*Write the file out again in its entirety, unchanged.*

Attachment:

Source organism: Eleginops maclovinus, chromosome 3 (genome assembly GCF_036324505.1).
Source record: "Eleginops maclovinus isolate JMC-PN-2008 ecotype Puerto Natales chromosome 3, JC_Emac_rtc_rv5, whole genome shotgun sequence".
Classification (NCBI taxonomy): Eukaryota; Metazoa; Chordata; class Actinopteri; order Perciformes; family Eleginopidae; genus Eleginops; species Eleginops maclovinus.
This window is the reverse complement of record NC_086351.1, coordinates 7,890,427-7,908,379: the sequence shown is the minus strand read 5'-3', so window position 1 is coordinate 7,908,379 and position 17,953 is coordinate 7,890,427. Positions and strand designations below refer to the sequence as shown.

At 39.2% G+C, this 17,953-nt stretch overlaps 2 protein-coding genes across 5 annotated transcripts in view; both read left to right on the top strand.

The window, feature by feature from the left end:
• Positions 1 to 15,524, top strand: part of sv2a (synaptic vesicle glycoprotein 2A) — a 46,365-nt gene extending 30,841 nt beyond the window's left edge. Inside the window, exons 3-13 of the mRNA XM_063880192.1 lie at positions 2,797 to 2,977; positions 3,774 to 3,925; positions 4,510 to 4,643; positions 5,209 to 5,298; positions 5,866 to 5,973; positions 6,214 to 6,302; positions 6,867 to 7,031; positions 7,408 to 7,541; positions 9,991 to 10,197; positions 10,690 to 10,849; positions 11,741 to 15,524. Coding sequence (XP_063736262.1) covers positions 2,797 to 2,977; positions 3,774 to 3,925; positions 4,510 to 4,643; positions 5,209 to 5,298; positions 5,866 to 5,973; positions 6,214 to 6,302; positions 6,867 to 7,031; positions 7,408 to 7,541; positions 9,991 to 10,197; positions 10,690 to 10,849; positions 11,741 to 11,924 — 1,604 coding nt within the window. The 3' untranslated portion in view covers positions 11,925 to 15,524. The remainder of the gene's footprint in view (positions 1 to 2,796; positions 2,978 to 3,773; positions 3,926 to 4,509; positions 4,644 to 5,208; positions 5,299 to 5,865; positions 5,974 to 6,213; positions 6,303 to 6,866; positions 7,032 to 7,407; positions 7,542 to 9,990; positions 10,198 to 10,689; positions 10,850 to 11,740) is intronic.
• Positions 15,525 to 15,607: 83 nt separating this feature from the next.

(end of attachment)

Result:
Source organism: Eleginops maclovinus, chromosome 3 (genome assembly GCF_036324505.1).
Source record: "Eleginops maclovinus isolate JMC-PN-2008 ecotype Puerto Natales chromosome 3, JC_Emac_rtc_rv5, whole genome shotgun sequence".
Classification (NCBI taxonomy): Eukaryota; Metazoa; Chordata; class Actinopteri; order Perciformes; family Eleginopidae; genus Eleginops; species Eleginops maclovinus.
This window is the reverse complement of record NC_086351.1, coordinates 7,890,427-7,908,379: the sequence shown is the minus strand read 5'-3', so window position 1 is coordinate 7,908,379 and position 17,953 is coordinate 7,890,427. Positions and strand designations below refer to the sequence as shown.

At 39.2% G+C, this 17,953-nt stretch overlaps 2 protein-coding genes across 5 annotated transcripts in view; both read left to right on the top strand.

The window, feature by feature from the left end:
• Positions 1 to 15,524, top strand: part of sv2a (synaptic vesicle glycoprotein 2A) — a 46,365-nt gene extending 30,841 nt beyond the window's left edge. Inside the window, exons 3-13 of the mRNA XM_063880192.1 lie at positions 2,797 to 2,977; positions 3,774 to 3,925; positions 4,510 to 4,643; positions 5,209 to 5,298; positions 5,866 to 5,973; positions 6,214 to 6,302; positions 6,867 to 7,031; positions 7,408 to 7,541; positions 9,991 to 10,197; positions 10,690 to 10,849; positions 11,741 to 15,524. Coding sequence (XP_063736262.1) covers positions 2,797 to 2,977; positions 3,774 to 3,925; positions 4,510 to 4,643; positions 5,209 to 5,298; positions 5,866 to 5,973; positions 6,214 to 6,302; positions 6,867 to 7,031; positions 7,408 to 7,541; positions 9,991 to 10,197; positions 10,690 to 10,849; positions 11,741 to 11,924 — 1,604 coding nt within the window. The 3' untranslated portion in view covers positions 11,925 to 15,524. The remainder of the gene's footprint in view (positions 1 to 2,796; positions 2,978 to 3,773; positions 3,926 to 4,509; positions 4,644 to 5,208; positions 5,299 to 5,865; positions 5,974 to 6,213; positions 6,303 to 6,866; positions 7,032 to 7,407; positions 7,542 to 9,990; positions 10,198 to 10,689; positions 10,850 to 11,740) is intronic.
• Positions 15,525 to 15,607: 83 nt separating this feature from the next.